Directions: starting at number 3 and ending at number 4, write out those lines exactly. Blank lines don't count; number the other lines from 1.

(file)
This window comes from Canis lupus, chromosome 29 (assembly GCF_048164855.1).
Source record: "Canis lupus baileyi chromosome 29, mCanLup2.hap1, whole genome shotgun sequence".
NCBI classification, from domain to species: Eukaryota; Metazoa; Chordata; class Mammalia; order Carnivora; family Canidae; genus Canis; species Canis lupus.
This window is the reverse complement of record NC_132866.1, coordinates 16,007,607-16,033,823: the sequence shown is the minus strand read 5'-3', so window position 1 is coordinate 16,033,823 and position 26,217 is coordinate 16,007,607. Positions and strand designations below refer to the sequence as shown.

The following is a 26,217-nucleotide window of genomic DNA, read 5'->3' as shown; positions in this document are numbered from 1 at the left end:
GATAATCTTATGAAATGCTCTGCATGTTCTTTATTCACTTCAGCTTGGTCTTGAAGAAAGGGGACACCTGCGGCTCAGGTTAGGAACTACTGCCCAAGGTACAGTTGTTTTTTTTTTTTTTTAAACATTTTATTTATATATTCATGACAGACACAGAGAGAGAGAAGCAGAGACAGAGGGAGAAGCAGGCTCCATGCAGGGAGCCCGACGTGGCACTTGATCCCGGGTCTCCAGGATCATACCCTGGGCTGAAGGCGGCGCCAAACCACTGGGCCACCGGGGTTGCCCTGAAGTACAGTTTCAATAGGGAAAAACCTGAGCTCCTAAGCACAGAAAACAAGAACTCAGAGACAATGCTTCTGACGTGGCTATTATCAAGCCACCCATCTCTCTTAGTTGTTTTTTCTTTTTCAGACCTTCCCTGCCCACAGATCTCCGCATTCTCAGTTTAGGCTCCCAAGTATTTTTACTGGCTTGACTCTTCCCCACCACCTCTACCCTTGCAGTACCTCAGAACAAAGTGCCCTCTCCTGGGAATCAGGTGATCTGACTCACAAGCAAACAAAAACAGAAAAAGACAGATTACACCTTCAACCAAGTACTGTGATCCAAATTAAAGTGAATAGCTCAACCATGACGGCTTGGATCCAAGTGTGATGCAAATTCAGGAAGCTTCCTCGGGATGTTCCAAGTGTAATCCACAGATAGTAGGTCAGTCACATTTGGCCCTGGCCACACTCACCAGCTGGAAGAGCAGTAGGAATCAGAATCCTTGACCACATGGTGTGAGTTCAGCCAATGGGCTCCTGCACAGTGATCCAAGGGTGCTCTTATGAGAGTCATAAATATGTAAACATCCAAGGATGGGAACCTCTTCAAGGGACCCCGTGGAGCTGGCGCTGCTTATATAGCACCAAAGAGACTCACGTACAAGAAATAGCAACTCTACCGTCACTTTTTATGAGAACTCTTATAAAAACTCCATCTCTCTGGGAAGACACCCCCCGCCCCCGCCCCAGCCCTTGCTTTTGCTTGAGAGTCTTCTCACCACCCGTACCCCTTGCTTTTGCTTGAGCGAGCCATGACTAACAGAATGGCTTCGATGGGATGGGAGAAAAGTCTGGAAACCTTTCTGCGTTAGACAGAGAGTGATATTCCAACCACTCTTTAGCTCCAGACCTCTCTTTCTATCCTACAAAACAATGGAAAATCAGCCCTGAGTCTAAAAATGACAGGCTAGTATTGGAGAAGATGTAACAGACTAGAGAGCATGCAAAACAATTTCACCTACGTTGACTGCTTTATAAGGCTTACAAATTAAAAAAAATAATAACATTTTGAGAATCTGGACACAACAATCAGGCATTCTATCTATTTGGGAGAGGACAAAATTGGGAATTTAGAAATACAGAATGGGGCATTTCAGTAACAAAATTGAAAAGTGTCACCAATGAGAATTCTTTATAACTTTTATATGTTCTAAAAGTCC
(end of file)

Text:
NCBI classification, from domain to species: Eukaryota; Metazoa; Chordata; class Mammalia; order Carnivora; family Canidae; genus Canis; species Canis lupus.
This window is the reverse complement of record NC_132866.1, coordinates 16,007,607-16,033,823: the sequence shown is the minus strand read 5'-3', so window position 1 is coordinate 16,033,823 and position 26,217 is coordinate 16,007,607. Positions and strand designations below refer to the sequence as shown.